Asbestos exposure has resulted in the deaths of thousands of people in the U.S. after developing incurable diseases from this deadly toxin. While many mesothelioma cases are due to primary exposure to asbestos in the workplace, many other victims of this disease developed it because of secondhand asbestos exposure, which can still lead to mesothelioma and other asbestos-related diseases.
The experienced lawyers at Peter T. Nicholl Law Offices further explain secondhand asbestos exposure, those most at-risk, and what your legal options are for recovering compensation due to this exposure.
Secondary asbestos exposure is a type of non-occupational exposure to toxic asbestos fibers. While primary asbestos exposure usually occurs in the workplace, secondary asbestos exposure comes from exposure to asbestos usually brought home by a person who was exposed to asbestos in the workplace. The worker brings home asbestos dust or fibers where other people in the home breathe in these dangerous toxins.
While secondhand asbestos exposure is not as common as it used to be decades ago because of current federal safety regulations in place, there are still some reported incidences of it. Secondhand asbestos exposure is just as dangerous as primary asbestos exposure and can lead to mesothelioma and other serious diseases when the exposure is prolonged and repeated.
The time between first being exposed to asbestos and being diagnosed with mesothelioma is generally between 20 to 50 years. Because of this long period of time, many cases of secondhand asbestos exposure have yet to be identified.
Asbestos was used in a variety of products before the 1980s. It was a good insulator, so it was often used to construct buildings and wrap around machinery and boilers. Employees and consumers did not know about the risks of asbestos exposure for many years after these products were widely sold in the U.S.
Many workers were in contact or around asbestos without being informed of the possible risks of working with this material. These workers brought home microscopic particles on their clothing and on their person. Loved ones who had contact with the worker were exposed to the same asbestos dust and fibers the worker was exposed to at work.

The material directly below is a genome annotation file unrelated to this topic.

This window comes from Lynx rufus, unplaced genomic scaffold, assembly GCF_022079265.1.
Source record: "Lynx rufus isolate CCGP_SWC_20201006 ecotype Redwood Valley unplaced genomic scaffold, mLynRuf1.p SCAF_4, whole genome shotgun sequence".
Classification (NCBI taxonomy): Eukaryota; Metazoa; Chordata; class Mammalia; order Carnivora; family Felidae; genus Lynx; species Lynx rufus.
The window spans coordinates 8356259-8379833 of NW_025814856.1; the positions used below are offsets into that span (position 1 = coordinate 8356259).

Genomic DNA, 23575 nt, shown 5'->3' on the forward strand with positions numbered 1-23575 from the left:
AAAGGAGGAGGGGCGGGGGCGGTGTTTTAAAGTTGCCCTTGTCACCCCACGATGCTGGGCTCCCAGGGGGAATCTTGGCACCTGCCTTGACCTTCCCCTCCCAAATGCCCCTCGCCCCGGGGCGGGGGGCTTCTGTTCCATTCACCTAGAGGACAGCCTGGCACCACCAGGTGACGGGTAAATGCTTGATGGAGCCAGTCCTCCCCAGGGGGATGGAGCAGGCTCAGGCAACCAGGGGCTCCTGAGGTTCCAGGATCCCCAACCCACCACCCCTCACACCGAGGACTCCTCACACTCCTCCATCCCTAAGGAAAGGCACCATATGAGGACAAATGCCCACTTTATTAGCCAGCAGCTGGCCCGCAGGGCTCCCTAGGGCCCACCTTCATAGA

Asbestos particles are friable. They often break off and become airborne where they can then float onto workers’ clothing, hair and skin. Anything that the worker comes into contact with while carrying these deadly fibers can become a potential source of secondary exposure.
Common sources of secondhand asbestos exposure include:
Anyone who lived with someone who was exposed to asbestos at work is at risk for secondhand exposure.
Additionally, research indicates that women are at an elevated risk of secondhand asbestos exposure. Most asbestos exposure occurred prior to the 1980s before it was banned in most forms. During that era, males made up the majority of the workforce handling asbestos-containing products. Workers who returned home to greet their spouses with a hug or other personal contact could have caused a transfer of asbestos dust or fibers.
Children who helped with household chores or who were exposed to asbestos in the home are also at risk for developing mesothelioma and other asbestos-related diseases.
Individuals who were exposed to secondhand asbestos may have a legal basis for recovering compensation for damages that they sustain due to this exposure. However, they must be able to trace their exposure to a particular defendant who made a product that contained asbestos and who failed to warn or protect against the dangers of asbestos.
It is often very difficult to establish liability for secondhand asbestos exposure. It is important that you have the help of a Maryland mesothelioma and asbestos disease lawyer who can help you identify the parties responsible for your exposure and pursue a claim on your behalf.
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